Stephen, you and I live in many countries, but have you lived in a country except HK setting up a press area for its government chief, in our case is Leung, to always speak in a background that scream and yell that mostly you couldn't hear what he said? Worst on radio. And you never see our efficient civil servant come up with a more civilized place for our chief to speak to the publics, assuming at least 49% people still want to hear him clearly or another 51 % can hear him clearly before screaming and yelling again? This is another international joke similar to milk powder rush?
"This is not happening because our local leaders are helplessly compromised. Their bosses in Beijing expect them to speak endlessly about further integration and to stress their loyalty to the ruling party." Really? no and no. It is all about money. mainland mom was supported for years by Doctors and developers making tons of money for delivering babies and selling flats. Without GDP per capital increase but simply increase the head count will benefit also the developers and the landlords as they sell more flats and charger higher rents for the landlord with more shoppers. A simple math. Also government benefits a lot as they made more money on lands and duties on resales etc. their objective is to increase the top line like running a biz.
who is loosing out? Most HK people unless you own more than one flats or planning to cash in to go somewhere. Otherwise you will have to pay more for everything and to breath more polluted air.
why don't SCMP first do a poll & ask if HKers wants to be part of this present day China - corrupt and so "Animal Farm"!!!.........................otherwsie, such a debate may lead to another revolution. And as a HK born, who spent his teens in South London, we regard only thicko resides north of the river. Therefore, I fully understands why most HKers, I know, reckons everyone north of Shenzhen are either "farmers" or corrupt partyers.
I agree that the role of community leaders should encourage greater harmony. The problems here is that the Hong Kongese themselves feel arrogantly superior, just like the Indians, as if being the old British colonizers little poodles somehow elevates them above other more genuine Asians.
Under China, Hong Kong’s economy greatly prospered and with extensive prop up from China, managed to escape from several otherwise fatal financial crisis. In general, Chinese government has always treated Hong Kong kindly because as compatriots it deeply appreciates and understands the pain of being colonized.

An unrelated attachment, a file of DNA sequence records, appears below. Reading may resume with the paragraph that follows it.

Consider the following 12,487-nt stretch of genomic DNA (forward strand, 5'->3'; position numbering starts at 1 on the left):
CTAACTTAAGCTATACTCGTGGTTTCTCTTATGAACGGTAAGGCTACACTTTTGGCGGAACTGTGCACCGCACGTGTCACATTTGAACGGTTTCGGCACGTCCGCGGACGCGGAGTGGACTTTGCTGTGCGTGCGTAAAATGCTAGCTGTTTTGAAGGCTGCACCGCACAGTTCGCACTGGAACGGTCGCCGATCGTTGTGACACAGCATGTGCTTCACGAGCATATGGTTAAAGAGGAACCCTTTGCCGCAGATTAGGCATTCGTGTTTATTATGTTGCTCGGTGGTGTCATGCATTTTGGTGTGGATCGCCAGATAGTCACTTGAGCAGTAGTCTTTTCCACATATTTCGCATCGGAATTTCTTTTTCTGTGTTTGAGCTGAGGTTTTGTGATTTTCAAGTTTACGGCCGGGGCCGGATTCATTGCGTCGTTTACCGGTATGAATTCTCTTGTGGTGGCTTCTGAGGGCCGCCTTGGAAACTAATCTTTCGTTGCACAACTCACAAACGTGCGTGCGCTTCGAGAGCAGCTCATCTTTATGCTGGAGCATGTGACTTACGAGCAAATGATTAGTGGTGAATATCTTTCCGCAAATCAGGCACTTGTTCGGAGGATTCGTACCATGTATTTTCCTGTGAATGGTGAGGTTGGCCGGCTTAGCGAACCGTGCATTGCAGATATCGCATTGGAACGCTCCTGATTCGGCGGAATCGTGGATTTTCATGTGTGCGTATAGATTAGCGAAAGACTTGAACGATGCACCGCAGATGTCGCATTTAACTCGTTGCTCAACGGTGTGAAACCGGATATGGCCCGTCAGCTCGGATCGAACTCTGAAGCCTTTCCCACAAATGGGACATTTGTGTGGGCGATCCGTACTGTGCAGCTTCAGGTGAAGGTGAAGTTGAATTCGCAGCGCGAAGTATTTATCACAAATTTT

It seems that as a typical frail little Hong Kong poodle you deeply cherish being shamelessly dominated, violated and manipulated by white puppeteers like a bunch of good house ****. It is indeed the saddest sight of ignorance as bliss.
A Hong Konger
jenniepc: Your shocking statement is so full of disgusting racist bile, painful contradiction and ignorant nonsense it shows that even the most arrogant HKer is no match for a Mainland apologist like you.
Hong Kong was build by our own hands over 150 years (nearly a century older than the PRC), Hong Kong gave safe refuge to hundreds of thousands of PRC nationals while being bombed and terrorised by the Red Guard during the 60s (thereby corrupting the legitimate grievances the HK people had at the time), and remains the largest investor in China to this date. Our most proudest moment is now as we develop our own culture and cultivate world class values. HK is not without our miserly and arrogant, but we are tired of being subjected to this nonsense by mainland apologist who feel we should sacrifice what WE have built and silence OUR OWN culture and values to a country that murdered more of it's own people than any other in the 20th century.
China treats us "kindly" and props us up? Utter nonsense! China refused to hear our opinions before and after the handover and maintains HK as a colony, seeking to keep us "shamelessly dominated" today so they can slowly integrate HK to China starting with our economy. Sino-HK relations is best viewed through a 'realist' International Relations lens than the absurd romantic ethnic fantasy you have.